Garden News Blog

Restoration of the Cranford Rose Garden

In 2005, a mysterious syndrome called rose rosette disease (RRD) was first detected in the Cranford Rose Garden. Often referred to as the witch’s-broom of roses, the disease, which is caused by an unknown pathogen, causes irregular, distorted growth, drastic decline, and eventual death of infected roses. Beyond its devastating impact, not much is known about this disease. As it began to spread through the Cranford collection, staff decided to undertake a preemptive renovation to preserve the health of uninfected roses and replace those species that had already been lost.

In an effort to arrest the spread of RRD, plants with symptoms were removed, and areas with a concentration of infection were planted with species other than roses. As visitors to the Garden last year may have noticed, a bright mix of annuals and perennials grew in these fallow areas, which encouraged beneficial insect populations. The beds’ soil was also extensively amended with organic compost and manure.

Restoration planting of the once-infected beds began this spring. With a focus on preserving and rehabilitating BBG’s historic collection, as well as increasing the number of modern roses on display, five sections of roses were planted in an area previously riddled with disease. These new beds feature plants collected from all over the world, organized by breeder or type, including a section of found roses and roses bred by Rudolph Geschwind, W. Kordes’ Söhne, David Austin, and early American breeders. These new roses will take three to five years to mature to their full beauty.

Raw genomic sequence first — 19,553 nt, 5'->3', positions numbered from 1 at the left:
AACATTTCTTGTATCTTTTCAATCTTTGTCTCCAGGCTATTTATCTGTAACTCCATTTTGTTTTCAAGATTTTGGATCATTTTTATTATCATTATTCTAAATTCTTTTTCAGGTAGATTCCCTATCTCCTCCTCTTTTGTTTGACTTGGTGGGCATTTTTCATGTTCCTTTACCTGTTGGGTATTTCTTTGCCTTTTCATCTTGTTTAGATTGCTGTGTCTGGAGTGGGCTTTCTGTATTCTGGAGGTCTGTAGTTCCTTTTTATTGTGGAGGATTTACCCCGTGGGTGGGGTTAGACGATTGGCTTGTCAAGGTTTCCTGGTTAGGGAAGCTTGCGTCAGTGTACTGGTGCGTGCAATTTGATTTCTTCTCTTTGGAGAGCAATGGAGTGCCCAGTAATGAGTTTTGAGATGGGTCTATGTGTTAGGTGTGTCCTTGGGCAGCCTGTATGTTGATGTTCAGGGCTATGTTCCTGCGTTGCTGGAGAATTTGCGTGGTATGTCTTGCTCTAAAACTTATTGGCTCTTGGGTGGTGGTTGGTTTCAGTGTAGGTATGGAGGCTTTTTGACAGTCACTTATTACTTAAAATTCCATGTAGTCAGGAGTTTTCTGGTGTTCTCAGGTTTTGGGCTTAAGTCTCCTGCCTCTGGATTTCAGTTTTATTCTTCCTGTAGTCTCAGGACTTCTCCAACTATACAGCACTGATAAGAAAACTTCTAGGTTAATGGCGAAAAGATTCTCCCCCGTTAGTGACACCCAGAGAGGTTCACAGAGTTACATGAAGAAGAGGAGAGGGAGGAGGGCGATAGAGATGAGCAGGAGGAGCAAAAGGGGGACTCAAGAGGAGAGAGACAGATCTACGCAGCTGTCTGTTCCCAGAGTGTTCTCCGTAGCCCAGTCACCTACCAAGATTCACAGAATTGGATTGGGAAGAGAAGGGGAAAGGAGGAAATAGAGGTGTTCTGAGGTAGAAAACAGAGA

As the renovation of the Cranford Rose Garden continues during 2011, a mixture of annuals and perennials will again be incorporated into the rose beds to provide habitat for the beneficial insects that reduce the need for chemical treatments in the garden. These companion plants also provide pleasing color combinations with the roses and cover bare spots in the beds where labor-intensive weeding would otherwise be needed.

Thanks to the contributions of staff and volunteers who have worked on this renovation, the Garden has significantly improved the vigor of the collection of roses on display at BBG. To learn more about the collection, visit Cranford Rose Garden.

Sarah Owens is the owner of BK17 Bakery and the author of Sourdough, winner of the 2015 James Beard Foundation Book Award (Baking and Dessert). She was the curator of the Cranford Rose Garden and the Rose Arc Pool for six years.

    Discussion

  • BBG Rosarian May 29, 2015

    Jeanie: Rose rosette disease (RRD) continues to pop up in the Cranford Rose Garden. While it may never be completely eliminated, it is under control and manageable, thanks to the vigilance and hard work of the previous curator. I have seen four cases of it since the early spring and expect to see more as the season progresses.

    Infected plants are dug out destroyed, and we remove as much of the root material and surrounding soil as possible.

    As far as resistance to RRD goes, I think it may still be too early to tell with any certainty if specific varieties are less susceptible to infection. However, as time goes on I wouldn’t be surprised if disease-resistant varieties are identified.